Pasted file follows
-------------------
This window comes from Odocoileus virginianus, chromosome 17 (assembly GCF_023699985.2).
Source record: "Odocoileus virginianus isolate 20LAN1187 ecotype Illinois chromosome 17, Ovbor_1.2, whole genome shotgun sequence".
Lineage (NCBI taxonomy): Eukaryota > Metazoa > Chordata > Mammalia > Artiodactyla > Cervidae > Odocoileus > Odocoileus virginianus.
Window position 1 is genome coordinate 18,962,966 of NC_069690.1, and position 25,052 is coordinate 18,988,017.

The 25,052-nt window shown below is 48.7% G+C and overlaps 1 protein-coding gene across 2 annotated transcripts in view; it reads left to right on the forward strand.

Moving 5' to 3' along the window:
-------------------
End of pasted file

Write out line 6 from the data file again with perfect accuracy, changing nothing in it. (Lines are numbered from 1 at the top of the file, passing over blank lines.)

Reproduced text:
Moving 5' to 3' along the window: